Journalism, Media Studies & Communications Textbooks
Publisher: Virginia Commonwealth University
The text introduces some of the key concepts in intercultural communication as traditionally presented in (North American) courses and textbooks, namely the study of differences between cultures, as represented in the works and theories of Edward Hall and Geert Hofstede. Common to these approaches is the prominence of context, leading to a view of human interactions as dynamic and changeable, given the complexity of language and culture, as human agents interact with their environments.
Publisher: University of Missouri - St. Louis
Intercultural Communication examines culture as a variable in interpersonal and collective communication. It explores the opportunities and problems arising from similarities and differences in communication patterns, processes, and codes among various cultural groups. It explores cultural universals, social categorization, stereotyping and discrimination, with a focus on topics including race, ethnicity, social class, religion, gender and sexuality as they relate to communication.
Publisher: Academic Senate for California Community Colleges
There is a quote that has been passed down many years and is most recently accounted to P.T. Barnum, “There is a sucker born every minute.” Are you that sucker? If you were, would you like to be “reborn?” The goal of this book is to help you through that “birthing” process. Critical thinking and standing up for your ideas and making decisions are important in both your personal and professional life. How good are we at making the decision to marry? According to the Centers for Disease Control, there is one divorce in America every 36 seconds. That is nearly 2,400 every day. And professionally, the Wall Street Journal predicts the average person will have 7 careers in their lifetime. Critical thinking skills are crucial.
Contributors: Faltesek and Adams
Publisher: Oregon State University
This book is intended for use in a large introductory class in new media in a program that covers the “full-stack” including critical/cultural studies, media management, diffusion of innovation, and synthetic media production. The first half of this basic sequence covered new media and democracy, finance, intellectual property law, basic games, and transmedia. The second half of the sequence covers many topics related to aesthetics, design, technology, and methodology.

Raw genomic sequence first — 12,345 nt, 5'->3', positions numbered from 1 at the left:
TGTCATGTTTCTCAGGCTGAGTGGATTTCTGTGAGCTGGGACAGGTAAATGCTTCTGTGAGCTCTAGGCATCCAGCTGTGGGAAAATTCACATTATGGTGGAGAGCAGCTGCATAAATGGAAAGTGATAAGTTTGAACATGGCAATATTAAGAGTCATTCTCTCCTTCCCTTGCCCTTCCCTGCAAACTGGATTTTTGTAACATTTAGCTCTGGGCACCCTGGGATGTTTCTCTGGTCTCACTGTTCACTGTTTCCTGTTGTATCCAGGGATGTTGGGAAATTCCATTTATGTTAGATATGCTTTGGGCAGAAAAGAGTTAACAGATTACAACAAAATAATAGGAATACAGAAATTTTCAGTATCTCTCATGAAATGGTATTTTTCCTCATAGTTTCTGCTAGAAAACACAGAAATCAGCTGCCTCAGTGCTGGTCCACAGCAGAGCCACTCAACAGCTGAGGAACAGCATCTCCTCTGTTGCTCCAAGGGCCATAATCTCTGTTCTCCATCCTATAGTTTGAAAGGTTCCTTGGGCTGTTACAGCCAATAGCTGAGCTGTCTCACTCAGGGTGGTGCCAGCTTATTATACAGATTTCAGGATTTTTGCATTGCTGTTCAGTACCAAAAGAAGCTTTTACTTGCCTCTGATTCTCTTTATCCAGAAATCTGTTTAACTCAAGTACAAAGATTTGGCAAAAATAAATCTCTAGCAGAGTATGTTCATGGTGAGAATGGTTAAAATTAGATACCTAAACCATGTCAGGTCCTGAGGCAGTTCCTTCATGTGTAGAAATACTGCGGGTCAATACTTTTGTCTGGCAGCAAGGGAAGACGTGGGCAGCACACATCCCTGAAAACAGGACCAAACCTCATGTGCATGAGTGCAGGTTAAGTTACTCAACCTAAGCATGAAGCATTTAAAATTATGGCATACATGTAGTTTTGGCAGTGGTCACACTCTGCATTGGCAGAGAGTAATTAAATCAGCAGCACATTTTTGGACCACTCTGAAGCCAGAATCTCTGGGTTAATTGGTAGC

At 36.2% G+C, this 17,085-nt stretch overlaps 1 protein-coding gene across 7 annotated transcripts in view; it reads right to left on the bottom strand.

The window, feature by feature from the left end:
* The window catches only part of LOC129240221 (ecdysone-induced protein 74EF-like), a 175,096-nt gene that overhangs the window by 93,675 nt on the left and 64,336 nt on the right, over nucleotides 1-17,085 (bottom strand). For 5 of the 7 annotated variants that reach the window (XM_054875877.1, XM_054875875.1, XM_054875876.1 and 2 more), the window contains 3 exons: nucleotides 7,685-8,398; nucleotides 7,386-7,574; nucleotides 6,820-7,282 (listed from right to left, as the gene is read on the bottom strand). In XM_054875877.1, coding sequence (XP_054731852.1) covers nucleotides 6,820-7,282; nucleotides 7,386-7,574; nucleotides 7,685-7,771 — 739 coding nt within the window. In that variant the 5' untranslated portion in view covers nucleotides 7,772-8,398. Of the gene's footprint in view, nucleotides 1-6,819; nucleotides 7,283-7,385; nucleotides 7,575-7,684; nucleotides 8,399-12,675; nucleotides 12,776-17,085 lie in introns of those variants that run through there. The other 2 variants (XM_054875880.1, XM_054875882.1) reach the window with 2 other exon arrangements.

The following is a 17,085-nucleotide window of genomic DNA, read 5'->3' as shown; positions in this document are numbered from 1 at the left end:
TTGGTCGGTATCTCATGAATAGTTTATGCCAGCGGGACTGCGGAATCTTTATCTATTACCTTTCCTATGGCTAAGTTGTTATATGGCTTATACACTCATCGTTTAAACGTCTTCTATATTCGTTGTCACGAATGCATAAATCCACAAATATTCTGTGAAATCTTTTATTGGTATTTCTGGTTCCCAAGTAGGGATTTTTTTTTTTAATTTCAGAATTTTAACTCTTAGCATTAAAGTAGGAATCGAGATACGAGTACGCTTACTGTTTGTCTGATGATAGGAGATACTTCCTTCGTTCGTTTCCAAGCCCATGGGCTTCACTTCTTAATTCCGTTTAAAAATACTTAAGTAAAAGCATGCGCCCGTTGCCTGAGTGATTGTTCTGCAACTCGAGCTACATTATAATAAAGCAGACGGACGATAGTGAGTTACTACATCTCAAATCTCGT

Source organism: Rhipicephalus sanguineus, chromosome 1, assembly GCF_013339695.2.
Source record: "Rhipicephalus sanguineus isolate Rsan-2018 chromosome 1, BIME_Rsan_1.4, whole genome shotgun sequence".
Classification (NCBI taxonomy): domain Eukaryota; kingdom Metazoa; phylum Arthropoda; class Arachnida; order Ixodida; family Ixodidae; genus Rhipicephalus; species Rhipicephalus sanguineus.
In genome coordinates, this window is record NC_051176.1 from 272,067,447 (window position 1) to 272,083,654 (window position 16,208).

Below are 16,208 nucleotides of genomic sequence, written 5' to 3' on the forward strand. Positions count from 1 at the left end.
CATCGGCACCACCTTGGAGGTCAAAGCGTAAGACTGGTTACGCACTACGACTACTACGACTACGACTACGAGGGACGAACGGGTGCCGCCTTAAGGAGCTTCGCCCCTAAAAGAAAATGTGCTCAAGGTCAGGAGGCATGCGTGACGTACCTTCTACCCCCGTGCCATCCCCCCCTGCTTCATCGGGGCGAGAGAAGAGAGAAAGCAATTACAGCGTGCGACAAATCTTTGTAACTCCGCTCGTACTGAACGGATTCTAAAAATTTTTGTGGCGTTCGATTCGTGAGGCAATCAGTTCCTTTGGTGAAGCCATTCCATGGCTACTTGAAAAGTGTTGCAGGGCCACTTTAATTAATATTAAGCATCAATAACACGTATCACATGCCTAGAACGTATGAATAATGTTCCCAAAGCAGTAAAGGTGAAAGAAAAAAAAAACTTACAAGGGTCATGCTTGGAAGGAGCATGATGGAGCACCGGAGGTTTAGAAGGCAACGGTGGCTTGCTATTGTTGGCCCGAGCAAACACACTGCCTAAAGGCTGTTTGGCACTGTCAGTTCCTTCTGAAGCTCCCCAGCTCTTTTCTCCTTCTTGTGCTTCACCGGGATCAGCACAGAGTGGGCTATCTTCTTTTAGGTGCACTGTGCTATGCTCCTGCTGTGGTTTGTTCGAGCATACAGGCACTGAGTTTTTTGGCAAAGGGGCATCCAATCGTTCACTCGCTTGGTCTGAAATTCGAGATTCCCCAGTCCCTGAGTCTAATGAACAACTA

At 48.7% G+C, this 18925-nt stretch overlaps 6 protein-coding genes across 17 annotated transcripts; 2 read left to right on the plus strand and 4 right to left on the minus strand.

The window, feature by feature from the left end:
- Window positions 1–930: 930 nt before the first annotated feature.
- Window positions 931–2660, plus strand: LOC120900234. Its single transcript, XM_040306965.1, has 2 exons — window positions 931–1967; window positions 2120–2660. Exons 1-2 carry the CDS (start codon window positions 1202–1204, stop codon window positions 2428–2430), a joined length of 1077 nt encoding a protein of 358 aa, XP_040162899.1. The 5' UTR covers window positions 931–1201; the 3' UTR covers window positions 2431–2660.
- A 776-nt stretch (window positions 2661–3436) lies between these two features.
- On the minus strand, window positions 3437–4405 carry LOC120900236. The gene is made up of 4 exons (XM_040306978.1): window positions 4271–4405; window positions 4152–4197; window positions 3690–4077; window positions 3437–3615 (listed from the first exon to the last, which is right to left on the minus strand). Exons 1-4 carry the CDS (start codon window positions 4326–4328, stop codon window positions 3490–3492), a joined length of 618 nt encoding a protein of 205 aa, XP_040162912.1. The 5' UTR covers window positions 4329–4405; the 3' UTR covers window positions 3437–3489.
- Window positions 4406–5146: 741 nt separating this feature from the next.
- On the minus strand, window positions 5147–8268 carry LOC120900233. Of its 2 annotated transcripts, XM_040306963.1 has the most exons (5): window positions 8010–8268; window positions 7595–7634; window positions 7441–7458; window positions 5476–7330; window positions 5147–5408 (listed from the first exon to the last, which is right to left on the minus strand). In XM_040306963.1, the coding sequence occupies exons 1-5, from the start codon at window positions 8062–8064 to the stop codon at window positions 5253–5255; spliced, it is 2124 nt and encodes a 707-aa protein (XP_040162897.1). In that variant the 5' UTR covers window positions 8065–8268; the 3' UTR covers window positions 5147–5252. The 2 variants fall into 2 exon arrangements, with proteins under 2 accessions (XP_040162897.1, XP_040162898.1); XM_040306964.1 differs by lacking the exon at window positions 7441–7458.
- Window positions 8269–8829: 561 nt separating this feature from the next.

Contributors: Wrench, Richmond, and Gorham
Publisher: Jason S. Wrench
Communication, Affect, & Learning in the Classroom was original published by Virginia Richmond and Joan Gorham in 1992 and then updated a decade later by Virginia Richmond, Jason S. Wrench, and Joan Gorham in 2001. As we enter into the revision of the 3rd edition of the text, the basic content has not been drastically altered over the years. However, the research in Instructional Communication has clearly become more prominent and stronger. Probably the single most important development in the past two decades was the publication of the Handbook of Instructional Communication: Rhetorical and Relational Perspectives edited by Mottet et al. (2006). The purpose of the handbook was to synthesize the first three decades of research in instructional communication into a single volume that could help both researchers and instructors understand the value of communication in the instructional process.